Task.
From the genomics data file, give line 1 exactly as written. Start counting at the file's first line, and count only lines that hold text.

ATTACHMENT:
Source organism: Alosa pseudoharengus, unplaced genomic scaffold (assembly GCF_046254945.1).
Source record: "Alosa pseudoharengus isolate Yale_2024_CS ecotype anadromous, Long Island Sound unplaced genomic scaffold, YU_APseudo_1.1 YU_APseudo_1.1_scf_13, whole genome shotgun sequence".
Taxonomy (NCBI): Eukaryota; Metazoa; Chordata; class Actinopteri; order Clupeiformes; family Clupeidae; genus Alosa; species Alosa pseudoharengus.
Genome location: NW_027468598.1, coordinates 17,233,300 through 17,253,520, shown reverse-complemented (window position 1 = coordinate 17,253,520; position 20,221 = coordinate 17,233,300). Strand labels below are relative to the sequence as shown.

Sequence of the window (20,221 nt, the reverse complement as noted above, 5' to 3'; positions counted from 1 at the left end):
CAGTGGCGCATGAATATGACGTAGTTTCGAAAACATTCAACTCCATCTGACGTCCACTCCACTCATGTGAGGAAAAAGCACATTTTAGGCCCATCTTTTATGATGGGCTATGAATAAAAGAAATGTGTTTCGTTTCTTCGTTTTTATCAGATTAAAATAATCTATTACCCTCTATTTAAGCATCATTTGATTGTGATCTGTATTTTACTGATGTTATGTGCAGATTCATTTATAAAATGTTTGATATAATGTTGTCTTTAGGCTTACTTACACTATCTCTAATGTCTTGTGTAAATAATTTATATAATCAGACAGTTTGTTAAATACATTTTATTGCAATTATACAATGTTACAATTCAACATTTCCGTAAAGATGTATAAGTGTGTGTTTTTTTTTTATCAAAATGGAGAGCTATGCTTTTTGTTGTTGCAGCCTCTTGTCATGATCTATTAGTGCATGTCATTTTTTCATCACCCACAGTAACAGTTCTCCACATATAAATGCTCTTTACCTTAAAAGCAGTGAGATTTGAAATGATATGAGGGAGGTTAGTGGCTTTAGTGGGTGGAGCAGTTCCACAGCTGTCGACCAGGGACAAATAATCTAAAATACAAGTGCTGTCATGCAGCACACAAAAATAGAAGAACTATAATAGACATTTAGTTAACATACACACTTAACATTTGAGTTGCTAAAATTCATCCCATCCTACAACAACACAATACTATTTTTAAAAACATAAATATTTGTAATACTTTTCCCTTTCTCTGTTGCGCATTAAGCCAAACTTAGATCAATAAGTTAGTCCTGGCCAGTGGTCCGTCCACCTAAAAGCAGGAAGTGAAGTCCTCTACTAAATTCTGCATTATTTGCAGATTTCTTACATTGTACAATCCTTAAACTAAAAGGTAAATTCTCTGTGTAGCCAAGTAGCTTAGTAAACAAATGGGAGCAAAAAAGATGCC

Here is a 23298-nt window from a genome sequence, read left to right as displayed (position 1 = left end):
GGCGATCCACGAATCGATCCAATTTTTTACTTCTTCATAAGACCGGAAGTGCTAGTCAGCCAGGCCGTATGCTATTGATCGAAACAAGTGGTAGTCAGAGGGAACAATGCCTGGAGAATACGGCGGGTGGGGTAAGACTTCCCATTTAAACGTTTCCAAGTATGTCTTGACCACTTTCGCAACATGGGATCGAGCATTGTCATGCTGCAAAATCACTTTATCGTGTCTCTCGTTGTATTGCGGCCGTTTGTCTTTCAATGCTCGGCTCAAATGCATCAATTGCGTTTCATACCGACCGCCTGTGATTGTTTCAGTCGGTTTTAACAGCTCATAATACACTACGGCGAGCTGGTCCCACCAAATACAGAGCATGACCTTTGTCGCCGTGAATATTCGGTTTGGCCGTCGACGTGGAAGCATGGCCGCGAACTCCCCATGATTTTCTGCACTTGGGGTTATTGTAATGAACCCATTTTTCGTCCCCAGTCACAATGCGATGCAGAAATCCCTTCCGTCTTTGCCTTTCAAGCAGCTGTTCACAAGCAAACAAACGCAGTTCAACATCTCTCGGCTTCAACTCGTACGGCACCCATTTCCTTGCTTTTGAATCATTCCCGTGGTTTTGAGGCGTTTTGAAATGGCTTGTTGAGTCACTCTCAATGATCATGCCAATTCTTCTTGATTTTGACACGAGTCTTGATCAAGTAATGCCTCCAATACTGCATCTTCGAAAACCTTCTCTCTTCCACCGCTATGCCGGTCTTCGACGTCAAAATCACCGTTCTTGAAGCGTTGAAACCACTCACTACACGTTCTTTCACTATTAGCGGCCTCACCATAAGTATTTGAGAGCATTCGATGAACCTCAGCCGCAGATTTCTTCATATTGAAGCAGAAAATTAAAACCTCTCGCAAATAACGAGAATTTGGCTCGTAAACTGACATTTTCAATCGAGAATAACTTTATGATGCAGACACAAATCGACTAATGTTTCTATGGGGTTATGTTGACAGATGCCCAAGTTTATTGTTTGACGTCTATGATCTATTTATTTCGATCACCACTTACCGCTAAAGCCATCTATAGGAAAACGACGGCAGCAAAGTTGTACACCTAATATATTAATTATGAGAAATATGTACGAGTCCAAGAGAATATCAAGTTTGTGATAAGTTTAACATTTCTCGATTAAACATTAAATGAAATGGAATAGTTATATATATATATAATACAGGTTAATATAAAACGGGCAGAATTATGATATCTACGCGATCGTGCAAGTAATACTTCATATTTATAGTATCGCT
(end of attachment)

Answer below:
Source organism: Alosa pseudoharengus, unplaced genomic scaffold (assembly GCF_046254945.1).